In the final chapter of this section, “The Communist Dismantling of Temple and Monastic Buddhism in Suzhou,” Jan Kiely turns to the social and economic dimensions. In this much-needed and highly interesting contribution, Kiely offers an archive-based case study of the impact of early PRC religious policy on Chinese Buddhism in Suzhou. Where much recent scholarship has highlighted the continuities of Communist religious management with that of the preceding republic and even the late imperial era, Kiely’s essay instead paints a picture of a “profound rupturing of urban social culture, the costs of which have yet to be fully calculated” (p. 247). He begins by investigating the state of Suzhou Buddhism in the republic, uncovering “a thick” and “durable” fabric woven of major monasteries and small neighborhood temples. This fabric was quite purposefully ripped asunder by the Communists. Kiely argues that over-attention to the oscillations of policy at the national level has obscured what was from the beginning an unrelenting assault on religion. He shows that, at least in the case of Suzhou, this took the form of a “conventional Marxist-Leninist delegitimation of the economic and social-cultural bases” of Buddhism (p. 245), a progressive squeeze in which viable sources of monastic and temple income were taken away until all that remained was “productive labor,” which served as a conduit to channel clerics into the proletariat. The institutions that survived the 1950s were much weakened and highly dependent on the party-state. Although the contemporary revival is often presented as a direct continuation of the republic, Kiely points out that it was this state Buddhism that was first revived in the wake of the Cultural Revolution. Thus, contemporary Buddhism is deeply marked by the events of the 1950s. As Kiely himself acknowledges, a single case study cannot be taken as representative of all of China, but this chapter offers an important window on the concrete workings of the Communist state’s machinery as well as its human costs.
Part 3 includes two fieldwork-based essays that bring the collection up to the present. In “Mapping Religious Difference: Lay Buddhist Textual Communities in the Post-Mao Period,” Gareth Fisher argues that the concept of textual communities offers a framework that can enrich our understanding of contemporary Chinese Buddhism, uncovering dynamics and diversities that are occluded by reigning market or ecology metaphors. Following the advice of George Marcus to “follow the book,” Fisher traces out three different types of Buddhist communities defined by their engagement with particular types of texts: “teaching-centered communities” focused on texts on a particular type of Buddhism or method of practice; “master-centered communities” focused on texts authored or approved by a particular teacher; and “free-distribution communities” centered on the production and circulation of free texts. Each is characterized by a particular mode of exchange: commodity, reciprocal gift, and religious gift, respectively. Fisher is not content to simply lay out a nifty typology, however. He makes a strong case for its explanatory power. The lack of overlap between communities, he argues, can be attributed to the incompatible moralities of exchange associated with each, while the tendency of individuals of certain ages and classes to enter certain groups is tied to the accessibility of the various modes of exchange and the themes of the texts (for example, spiritual crisis versus moral decline). Fisher thus recovers a diversity of contemporary Buddhisms hiding beneath the unitary category and offers a perspective that enriches our understanding of the contemporary revival.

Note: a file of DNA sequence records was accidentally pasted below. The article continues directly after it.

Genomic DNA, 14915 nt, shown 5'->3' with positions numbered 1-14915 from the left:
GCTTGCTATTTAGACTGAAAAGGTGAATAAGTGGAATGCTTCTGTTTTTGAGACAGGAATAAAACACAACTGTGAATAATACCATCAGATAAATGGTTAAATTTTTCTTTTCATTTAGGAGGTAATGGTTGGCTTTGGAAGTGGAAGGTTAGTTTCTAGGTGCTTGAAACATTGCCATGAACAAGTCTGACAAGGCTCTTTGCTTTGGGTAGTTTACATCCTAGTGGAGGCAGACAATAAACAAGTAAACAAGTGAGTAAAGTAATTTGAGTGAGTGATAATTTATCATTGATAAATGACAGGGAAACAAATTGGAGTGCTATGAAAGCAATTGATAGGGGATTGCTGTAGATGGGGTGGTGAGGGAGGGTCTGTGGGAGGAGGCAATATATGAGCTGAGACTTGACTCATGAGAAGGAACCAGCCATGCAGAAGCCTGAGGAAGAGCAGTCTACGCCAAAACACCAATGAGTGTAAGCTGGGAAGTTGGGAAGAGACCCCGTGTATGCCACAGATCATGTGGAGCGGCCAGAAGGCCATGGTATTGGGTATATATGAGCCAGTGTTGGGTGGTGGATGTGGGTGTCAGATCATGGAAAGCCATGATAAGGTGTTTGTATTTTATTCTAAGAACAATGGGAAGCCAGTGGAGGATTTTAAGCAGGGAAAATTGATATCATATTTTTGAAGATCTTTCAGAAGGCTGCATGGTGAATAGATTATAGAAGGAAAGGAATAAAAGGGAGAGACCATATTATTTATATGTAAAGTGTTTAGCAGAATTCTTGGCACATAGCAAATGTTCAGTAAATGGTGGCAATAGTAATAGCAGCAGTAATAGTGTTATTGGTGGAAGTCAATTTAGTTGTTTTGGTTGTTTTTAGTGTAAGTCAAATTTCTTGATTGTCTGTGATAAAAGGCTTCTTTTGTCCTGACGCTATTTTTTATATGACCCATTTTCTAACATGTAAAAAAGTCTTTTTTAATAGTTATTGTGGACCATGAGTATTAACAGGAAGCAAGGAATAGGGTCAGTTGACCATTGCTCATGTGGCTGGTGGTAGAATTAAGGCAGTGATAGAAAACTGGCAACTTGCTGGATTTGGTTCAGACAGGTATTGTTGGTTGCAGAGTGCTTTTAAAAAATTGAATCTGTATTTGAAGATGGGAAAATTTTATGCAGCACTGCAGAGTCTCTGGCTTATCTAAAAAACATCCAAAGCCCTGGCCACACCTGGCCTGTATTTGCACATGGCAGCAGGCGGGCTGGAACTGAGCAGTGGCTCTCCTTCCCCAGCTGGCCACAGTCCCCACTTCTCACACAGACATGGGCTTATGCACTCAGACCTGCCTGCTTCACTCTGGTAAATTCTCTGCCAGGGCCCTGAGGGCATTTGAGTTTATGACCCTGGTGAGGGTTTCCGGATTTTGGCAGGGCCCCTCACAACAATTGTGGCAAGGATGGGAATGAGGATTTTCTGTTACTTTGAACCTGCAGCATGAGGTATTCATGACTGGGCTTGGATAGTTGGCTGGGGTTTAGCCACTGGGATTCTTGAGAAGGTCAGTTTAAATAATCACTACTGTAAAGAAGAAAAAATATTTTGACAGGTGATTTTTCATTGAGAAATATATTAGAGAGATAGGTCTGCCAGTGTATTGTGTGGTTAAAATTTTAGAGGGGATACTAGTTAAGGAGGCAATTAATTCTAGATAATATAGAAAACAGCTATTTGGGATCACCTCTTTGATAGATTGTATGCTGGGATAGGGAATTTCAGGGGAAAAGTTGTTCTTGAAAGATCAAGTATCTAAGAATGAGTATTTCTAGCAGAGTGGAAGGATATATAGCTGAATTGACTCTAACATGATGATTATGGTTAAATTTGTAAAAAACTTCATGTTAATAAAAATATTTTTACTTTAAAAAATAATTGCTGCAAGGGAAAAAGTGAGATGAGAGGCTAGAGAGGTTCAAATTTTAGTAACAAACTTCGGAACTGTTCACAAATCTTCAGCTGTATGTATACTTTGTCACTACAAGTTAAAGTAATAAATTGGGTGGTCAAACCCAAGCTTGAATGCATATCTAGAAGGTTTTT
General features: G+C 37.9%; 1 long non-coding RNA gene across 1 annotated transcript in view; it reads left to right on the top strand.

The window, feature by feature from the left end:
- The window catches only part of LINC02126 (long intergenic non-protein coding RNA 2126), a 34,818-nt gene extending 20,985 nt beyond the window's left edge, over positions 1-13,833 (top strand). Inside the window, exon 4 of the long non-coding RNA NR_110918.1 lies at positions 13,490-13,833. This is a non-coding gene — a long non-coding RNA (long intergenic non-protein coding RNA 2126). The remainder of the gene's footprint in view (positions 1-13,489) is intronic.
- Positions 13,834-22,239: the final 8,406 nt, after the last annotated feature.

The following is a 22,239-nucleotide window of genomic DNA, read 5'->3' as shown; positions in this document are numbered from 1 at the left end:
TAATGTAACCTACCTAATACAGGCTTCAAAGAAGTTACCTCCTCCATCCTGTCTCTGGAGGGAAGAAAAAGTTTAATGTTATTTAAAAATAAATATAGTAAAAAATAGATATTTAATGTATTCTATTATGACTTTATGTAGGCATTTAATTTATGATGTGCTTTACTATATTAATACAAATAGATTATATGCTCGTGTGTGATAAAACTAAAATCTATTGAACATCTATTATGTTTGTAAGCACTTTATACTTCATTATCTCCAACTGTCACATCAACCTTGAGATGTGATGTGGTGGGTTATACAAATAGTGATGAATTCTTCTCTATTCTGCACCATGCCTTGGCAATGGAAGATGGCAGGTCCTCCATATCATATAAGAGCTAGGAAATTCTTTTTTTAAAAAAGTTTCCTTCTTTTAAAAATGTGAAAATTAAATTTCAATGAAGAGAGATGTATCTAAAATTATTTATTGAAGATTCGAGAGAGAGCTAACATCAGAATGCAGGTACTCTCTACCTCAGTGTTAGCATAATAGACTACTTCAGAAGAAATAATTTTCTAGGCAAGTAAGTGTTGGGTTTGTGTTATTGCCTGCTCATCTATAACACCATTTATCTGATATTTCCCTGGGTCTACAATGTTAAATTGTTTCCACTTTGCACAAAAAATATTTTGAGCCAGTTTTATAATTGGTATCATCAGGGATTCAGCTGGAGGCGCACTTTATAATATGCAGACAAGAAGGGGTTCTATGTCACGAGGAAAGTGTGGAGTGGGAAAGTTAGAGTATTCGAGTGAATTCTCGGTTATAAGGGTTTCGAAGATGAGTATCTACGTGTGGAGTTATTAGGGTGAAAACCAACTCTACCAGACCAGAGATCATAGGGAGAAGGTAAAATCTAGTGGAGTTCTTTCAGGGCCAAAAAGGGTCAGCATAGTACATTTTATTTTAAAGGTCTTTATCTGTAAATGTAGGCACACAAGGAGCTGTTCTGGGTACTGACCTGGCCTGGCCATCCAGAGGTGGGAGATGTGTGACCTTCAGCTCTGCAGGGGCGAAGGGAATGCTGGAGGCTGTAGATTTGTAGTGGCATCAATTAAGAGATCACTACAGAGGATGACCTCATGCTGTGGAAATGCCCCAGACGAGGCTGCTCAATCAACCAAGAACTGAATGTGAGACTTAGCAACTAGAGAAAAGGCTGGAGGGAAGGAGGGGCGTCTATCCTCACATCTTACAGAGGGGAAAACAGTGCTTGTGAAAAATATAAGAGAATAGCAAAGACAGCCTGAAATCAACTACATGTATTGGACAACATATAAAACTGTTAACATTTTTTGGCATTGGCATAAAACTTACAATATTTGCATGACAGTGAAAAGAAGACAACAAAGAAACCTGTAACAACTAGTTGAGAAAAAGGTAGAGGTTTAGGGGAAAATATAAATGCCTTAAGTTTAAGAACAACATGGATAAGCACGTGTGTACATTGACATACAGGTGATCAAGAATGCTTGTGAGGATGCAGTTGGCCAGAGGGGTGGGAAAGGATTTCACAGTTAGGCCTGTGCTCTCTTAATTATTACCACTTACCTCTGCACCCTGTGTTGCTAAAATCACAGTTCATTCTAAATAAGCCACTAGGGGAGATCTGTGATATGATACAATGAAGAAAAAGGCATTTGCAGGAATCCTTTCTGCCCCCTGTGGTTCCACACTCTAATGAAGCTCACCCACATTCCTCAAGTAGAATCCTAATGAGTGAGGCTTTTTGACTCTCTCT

Neky Tak-Ching Cheung brings the book to a close with a consideration of gender dynamics in her “‘Receiving Prayer Beads’: A Lay-Buddhist Ritual Performed by Menopausal Women in Ninghua, Western Fujian.” Cheung’s essay focuses on “receiving prayer beads” (jiezhu 接珠), a ritual performed by menopausal women in which the initiates are empowered to recite the Buddha’s name and earn merit. Cheung demonstrates that the ritual serves several important functions. It is, first of all, a rite of passage helping women to negotiate the transition between stages of life: religiously, from a stage in which menstruation and pregnancy renders them “impure” to one in which they are empowered as practitioners; and socially, from a stage in which they are defined by their reproductive and caregiving roles within the family to one in which their identity derives from membership in a women’s religious community. The ritual also serves to secure status through opulent display and gift giving. This elaborate gift giving also activates an alternative social network outside of the patriarchal family. For instance, daughters who have married and have left the patrilineal family provide a key set of gifts, thus affirming their continuing bond with their mothers. Finally, it serves as a reward, a gift given by women to themselves in recognition of a lifetime of service. Though not always lucid, this account retrieves a local, nonelite, gendered Buddhism in rich, vivid detail. Given the propensity of the field to focus on elite men of national stature, this is an invaluable contribution.
In sum, this is an excellent book that deserves to be widely read. Scholars of modern Buddhism will find much of interest, of course, both substantively and theoretically. True to its ambition, the book also has much to offer scholars of modern China and it is very much to be hoped that it reaches that audience. Graduate students looking for a single book on modern Chinese Buddhism for their generals list will certainly want to choose this one not only for the breadth of its coverage but also as a sampler plate of an exciting emerging field. Certain chapters might even be assigned to advanced undergraduates in relevant classes.
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Citation: Justin R. Ritzinger. Review of Kiely, Jan; Jessup, J. Brooks, Recovering Buddhism in Modern China. H-Buddhism, H-Net Reviews. September, 2016. URL: http://www.h-net.org/reviews/showrev.php?id=46926This work is licensed under a Creative Commons Attribution-Noncommercial-No Derivative Works 3.0 United States License.